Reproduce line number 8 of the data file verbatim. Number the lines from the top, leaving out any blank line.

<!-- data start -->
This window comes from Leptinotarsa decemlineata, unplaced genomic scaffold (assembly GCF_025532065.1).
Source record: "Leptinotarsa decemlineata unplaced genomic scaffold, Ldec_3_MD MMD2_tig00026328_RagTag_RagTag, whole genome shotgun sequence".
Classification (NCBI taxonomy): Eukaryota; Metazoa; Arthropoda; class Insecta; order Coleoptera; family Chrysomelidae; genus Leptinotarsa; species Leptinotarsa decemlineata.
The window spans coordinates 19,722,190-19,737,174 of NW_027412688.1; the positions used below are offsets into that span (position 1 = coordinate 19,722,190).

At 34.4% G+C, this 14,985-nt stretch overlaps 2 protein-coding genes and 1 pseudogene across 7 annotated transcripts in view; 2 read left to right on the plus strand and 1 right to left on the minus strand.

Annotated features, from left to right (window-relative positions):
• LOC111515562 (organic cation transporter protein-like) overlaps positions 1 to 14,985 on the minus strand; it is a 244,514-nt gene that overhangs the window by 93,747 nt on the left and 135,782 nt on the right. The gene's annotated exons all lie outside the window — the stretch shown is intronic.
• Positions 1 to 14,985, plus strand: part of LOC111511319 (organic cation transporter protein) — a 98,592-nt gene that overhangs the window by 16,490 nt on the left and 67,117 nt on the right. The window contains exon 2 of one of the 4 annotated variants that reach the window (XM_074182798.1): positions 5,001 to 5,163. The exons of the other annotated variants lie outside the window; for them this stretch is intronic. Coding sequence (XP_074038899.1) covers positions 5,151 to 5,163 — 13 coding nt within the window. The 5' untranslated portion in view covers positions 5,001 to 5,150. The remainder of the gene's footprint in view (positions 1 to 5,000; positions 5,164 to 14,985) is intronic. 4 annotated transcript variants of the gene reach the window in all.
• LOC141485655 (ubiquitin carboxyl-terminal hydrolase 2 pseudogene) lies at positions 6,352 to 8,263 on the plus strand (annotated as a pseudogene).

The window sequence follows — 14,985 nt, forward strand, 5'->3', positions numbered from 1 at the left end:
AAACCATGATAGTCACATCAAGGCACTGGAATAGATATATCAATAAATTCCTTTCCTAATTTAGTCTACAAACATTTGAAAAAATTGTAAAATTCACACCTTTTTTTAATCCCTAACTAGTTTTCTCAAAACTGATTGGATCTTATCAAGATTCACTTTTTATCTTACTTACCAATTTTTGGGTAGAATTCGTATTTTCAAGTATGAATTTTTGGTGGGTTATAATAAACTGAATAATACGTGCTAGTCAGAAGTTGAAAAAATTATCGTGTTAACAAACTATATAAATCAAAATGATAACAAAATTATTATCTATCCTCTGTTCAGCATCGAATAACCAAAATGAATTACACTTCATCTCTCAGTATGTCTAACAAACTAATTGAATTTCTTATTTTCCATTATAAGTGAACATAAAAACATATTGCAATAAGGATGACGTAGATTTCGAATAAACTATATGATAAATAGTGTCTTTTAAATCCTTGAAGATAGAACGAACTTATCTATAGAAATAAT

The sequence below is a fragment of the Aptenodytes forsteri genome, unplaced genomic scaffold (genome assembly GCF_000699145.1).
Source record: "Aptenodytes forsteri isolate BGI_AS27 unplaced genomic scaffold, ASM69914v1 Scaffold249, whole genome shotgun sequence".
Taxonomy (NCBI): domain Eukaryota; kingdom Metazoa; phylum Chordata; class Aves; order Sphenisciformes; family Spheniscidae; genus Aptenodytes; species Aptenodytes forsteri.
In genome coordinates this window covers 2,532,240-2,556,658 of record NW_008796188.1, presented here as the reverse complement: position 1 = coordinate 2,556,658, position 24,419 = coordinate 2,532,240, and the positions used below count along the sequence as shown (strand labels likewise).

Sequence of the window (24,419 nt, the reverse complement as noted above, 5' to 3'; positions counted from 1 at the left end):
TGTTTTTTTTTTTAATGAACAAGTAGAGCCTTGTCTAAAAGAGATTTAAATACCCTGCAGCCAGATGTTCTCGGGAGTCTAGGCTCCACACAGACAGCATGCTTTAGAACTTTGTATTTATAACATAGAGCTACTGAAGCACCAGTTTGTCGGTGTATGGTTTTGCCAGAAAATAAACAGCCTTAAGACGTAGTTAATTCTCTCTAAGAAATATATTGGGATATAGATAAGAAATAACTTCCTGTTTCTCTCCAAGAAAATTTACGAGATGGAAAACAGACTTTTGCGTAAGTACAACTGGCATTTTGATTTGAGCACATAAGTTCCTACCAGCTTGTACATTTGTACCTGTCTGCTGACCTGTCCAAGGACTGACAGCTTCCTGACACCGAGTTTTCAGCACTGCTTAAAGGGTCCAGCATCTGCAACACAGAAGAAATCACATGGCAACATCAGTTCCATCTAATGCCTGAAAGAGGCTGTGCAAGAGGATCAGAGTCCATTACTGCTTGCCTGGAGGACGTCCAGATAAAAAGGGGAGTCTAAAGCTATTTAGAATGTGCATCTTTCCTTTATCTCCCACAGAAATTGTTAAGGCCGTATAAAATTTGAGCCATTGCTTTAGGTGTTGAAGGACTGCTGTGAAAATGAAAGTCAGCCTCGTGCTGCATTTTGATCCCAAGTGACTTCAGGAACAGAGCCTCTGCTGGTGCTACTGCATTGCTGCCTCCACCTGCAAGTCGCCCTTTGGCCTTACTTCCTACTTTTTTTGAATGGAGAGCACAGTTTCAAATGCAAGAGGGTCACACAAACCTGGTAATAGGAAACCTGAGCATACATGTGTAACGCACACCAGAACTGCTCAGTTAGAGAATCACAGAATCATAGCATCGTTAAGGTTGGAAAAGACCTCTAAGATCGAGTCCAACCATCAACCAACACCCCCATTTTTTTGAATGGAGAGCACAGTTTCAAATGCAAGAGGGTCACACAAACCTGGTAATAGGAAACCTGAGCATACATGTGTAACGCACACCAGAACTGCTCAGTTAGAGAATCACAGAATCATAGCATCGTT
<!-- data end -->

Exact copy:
• Positions 1 to 14,985, plus strand: part of LOC111511319 (organic cation transporter protein) — a 98,592-nt gene that overhangs the window by 16,490 nt on the left and 67,117 nt on the right. The window contains exon 2 of one of the 4 annotated variants that reach the window (XM_074182798.1): positions 5,001 to 5,163. The exons of the other annotated variants lie outside the window; for them this stretch is intronic. Coding sequence (XP_074038899.1) covers positions 5,151 to 5,163 — 13 coding nt within the window. The 5' untranslated portion in view covers positions 5,001 to 5,150. The remainder of the gene's footprint in view (positions 1 to 5,000; positions 5,164 to 14,985) is intronic. 4 annotated transcript variants of the gene reach the window in all.